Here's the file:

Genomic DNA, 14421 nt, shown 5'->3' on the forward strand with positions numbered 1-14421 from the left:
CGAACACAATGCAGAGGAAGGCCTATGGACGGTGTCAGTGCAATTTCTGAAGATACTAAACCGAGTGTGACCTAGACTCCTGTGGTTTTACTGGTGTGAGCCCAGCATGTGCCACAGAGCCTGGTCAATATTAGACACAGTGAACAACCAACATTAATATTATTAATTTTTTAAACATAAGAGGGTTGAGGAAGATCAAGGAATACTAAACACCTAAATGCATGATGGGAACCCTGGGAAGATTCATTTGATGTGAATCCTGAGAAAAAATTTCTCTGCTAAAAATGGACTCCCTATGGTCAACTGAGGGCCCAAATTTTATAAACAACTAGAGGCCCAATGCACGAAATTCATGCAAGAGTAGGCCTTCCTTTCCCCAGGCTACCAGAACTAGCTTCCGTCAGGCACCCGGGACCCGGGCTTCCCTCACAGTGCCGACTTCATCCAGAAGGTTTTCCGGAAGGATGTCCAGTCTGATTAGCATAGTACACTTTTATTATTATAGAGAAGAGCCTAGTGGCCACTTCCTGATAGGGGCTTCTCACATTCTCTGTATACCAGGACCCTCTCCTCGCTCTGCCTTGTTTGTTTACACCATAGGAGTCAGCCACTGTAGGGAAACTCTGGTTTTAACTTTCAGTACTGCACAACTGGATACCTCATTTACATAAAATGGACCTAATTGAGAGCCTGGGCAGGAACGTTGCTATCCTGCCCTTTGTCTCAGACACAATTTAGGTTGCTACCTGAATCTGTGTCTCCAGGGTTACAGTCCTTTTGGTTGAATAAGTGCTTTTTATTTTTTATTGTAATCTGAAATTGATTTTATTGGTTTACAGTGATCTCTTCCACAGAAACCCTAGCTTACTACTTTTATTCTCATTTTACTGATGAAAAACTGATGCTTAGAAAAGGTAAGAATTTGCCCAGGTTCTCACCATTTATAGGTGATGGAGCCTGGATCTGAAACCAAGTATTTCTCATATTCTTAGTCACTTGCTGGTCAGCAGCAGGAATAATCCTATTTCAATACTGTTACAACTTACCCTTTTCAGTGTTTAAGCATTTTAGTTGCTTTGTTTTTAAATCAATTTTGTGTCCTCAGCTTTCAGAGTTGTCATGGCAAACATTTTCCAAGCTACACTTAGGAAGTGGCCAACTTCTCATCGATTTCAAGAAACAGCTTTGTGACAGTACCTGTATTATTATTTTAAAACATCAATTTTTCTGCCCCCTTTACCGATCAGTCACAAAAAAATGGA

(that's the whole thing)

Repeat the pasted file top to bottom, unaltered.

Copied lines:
Genomic DNA, 14421 nt, shown 5'->3' on the forward strand with positions numbered 1-14421 from the left:
CGAACACAATGCAGAGGAAGGCCTATGGACGGTGTCAGTGCAATTTCTGAAGATACTAAACCGAGTGTGACCTAGACTCCTGTGGTTTTACTGGTGTGAGCCCAGCATGTGCCACAGAGCCTGGTCAATATTAGACACAGTGAACAACCAACATTAATATTATTAATTTTTTAAACATAAGAGGGTTGAGGAAGATCAAGGAATACTAAACACCTAAATGCATGATGGGAACCCTGGGAAGATTCATTTGATGTGAATCCTGAGAAAAAATTTCTCTGCTAAAAATGGACTCCCTATGGTCAACTGAGGGCCCAAATTTTATAAACAACTAGAGGCCCAATGCACGAAATTCATGCAAGAGTAGGCCTTCCTTTCCCCAGGCTACCAGAACTAGCTTCCGTCAGGCACCCGGGACCCGGGCTTCCCTCACAGTGCCGACTTCATCCAGAAGGTTTTCCGGAAGGATGTCCAGTCTGATTAGCATAGTACACTTTTATTATTATAGAGAAGAGCCTAGTGGCCACTTCCTGATAGGGGCTTCTCACATTCTCTGTATACCAGGACCCTCTCCTCGCTCTGCCTTGTTTGTTTACACCATAGGAGTCAGCCACTGTAGGGAAACTCTGGTTTTAACTTTCAGTACTGCACAACTGGATACCTCATTTACATAAAATGGACCTAATTGAGAGCCTGGGCAGGAACGTTGCTATCCTGCCCTTTGTCTCAGACACAATTTAGGTTGCTACCTGAATCTGTGTCTCCAGGGTTACAGTCCTTTTGGTTGAATAAGTGCTTTTTATTTTTTATTGTAATCTGAAATTGATTTTATTGGTTTACAGTGATCTCTTCCACAGAAACCCTAGCTTACTACTTTTATTCTCATTTTACTGATGAAAAACTGATGCTTAGAAAAGGTAAGAATTTGCCCAGGTTCTCACCATTTATAGGTGATGGAGCCTGGATCTGAAACCAAGTATTTCTCATATTCTTAGTCACTTGCTGGTCAGCAGCAGGAATAATCCTATTTCAATACTGTTACAACTTACCCTTTTCAGTGTTTAAGCATTTTAGTTGCTTTGTTTTTAAATCAATTTTGTGTCCTCAGCTTTCAGAGTTGTCATGGCAAACATTTTCCAAGCTACACTTAGGAAGTGGCCAACTTCTCATCGATTTCAAGAAACAGCTTTGTGACAGTACCTGTATTATTATTTTAAAACATCAATTTTTCTGCCCCCTTTACCGATCAGTCACAAAAAAATGGA